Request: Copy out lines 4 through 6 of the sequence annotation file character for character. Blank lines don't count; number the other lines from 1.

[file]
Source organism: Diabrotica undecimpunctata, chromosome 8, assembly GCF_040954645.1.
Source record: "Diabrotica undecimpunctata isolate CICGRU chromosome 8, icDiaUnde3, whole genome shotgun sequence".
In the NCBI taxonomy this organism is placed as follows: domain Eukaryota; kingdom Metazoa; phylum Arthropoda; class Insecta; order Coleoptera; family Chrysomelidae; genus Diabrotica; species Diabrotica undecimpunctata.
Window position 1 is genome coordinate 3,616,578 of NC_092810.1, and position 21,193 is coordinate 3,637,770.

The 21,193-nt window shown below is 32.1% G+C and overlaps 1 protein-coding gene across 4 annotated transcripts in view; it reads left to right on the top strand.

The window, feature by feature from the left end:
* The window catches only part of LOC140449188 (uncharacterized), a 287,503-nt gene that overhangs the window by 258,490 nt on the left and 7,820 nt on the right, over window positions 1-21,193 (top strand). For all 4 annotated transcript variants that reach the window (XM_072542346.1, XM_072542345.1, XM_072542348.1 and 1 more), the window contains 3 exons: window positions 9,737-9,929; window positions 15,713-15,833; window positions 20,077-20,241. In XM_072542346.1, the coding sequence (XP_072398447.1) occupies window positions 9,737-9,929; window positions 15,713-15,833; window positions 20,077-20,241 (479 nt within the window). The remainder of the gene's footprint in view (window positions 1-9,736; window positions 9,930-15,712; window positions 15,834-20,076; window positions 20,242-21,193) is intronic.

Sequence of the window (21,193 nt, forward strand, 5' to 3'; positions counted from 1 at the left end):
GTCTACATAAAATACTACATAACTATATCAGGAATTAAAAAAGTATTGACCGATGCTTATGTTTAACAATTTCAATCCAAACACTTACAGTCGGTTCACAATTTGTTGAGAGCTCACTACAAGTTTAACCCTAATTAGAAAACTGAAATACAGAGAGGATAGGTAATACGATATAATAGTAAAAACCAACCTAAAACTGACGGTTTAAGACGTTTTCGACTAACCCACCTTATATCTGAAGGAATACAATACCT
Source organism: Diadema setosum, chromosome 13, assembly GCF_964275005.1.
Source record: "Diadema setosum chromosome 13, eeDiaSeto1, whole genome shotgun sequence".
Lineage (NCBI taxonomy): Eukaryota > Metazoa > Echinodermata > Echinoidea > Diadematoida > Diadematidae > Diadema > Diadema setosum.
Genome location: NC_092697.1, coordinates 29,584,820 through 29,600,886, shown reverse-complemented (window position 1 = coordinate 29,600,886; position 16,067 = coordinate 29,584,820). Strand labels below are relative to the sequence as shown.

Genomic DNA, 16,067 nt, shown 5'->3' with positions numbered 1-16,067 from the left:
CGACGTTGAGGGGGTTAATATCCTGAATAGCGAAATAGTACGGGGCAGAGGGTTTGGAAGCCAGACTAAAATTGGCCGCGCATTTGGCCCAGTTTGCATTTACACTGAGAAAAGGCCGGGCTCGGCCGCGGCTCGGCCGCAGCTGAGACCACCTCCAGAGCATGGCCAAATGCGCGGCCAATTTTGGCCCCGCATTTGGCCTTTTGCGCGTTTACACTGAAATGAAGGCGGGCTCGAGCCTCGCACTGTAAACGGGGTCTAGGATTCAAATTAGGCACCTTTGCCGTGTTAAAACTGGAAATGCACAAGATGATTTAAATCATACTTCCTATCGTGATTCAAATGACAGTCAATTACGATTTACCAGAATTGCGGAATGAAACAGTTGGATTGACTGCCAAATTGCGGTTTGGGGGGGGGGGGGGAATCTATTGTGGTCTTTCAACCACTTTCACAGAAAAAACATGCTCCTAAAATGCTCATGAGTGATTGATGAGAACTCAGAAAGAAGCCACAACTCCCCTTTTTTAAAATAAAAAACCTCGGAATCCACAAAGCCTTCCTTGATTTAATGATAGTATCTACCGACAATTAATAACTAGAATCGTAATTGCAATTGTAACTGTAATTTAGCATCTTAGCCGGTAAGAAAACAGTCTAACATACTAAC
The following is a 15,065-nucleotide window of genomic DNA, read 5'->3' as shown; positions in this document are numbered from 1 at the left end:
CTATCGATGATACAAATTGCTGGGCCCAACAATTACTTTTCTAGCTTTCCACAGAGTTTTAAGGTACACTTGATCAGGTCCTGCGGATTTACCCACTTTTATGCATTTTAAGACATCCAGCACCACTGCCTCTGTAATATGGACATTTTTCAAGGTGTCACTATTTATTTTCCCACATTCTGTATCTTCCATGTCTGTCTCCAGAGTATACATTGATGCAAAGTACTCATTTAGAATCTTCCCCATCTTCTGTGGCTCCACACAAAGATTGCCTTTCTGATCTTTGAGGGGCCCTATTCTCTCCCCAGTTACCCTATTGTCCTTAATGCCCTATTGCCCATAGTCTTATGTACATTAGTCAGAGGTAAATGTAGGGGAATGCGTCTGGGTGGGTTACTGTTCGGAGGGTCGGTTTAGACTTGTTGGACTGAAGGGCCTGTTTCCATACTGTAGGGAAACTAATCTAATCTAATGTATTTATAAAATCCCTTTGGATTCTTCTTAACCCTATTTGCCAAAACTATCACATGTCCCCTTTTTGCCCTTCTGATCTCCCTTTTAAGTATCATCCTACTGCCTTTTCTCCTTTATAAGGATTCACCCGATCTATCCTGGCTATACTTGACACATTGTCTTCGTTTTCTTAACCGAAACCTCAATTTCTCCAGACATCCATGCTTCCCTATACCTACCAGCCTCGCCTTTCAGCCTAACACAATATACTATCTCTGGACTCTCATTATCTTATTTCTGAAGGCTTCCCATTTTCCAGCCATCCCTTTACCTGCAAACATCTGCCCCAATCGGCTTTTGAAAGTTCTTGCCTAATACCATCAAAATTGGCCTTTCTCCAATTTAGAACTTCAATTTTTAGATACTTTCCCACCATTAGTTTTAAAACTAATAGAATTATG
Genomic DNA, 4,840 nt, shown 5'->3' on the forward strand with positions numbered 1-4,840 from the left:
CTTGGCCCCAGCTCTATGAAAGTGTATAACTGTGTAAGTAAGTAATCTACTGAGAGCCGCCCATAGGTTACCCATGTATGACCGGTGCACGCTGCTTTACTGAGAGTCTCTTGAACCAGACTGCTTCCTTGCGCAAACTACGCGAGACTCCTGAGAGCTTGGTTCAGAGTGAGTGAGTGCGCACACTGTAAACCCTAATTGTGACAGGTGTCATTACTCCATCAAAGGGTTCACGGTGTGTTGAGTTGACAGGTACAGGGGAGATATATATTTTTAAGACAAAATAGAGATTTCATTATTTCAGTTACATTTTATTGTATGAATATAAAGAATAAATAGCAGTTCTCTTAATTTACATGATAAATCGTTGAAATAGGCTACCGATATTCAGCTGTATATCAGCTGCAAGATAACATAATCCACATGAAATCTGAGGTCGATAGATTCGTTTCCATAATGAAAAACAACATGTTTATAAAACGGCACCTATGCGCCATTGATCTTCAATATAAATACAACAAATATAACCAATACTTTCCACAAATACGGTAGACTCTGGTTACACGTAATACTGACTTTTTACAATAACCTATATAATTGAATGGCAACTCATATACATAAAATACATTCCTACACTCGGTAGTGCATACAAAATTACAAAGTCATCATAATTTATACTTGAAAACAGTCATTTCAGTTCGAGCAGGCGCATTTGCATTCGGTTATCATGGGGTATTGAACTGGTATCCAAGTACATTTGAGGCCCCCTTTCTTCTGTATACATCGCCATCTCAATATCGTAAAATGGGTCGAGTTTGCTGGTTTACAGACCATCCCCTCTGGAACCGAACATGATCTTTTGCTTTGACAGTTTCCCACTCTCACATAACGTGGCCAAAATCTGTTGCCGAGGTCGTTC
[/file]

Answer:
Window position 1 is genome coordinate 3,616,578 of NC_092810.1, and position 21,193 is coordinate 3,637,770.

The 21,193-nt window shown below is 32.1% G+C and overlaps 1 protein-coding gene across 4 annotated transcripts in view; it reads left to right on the top strand.

The window, feature by feature from the left end: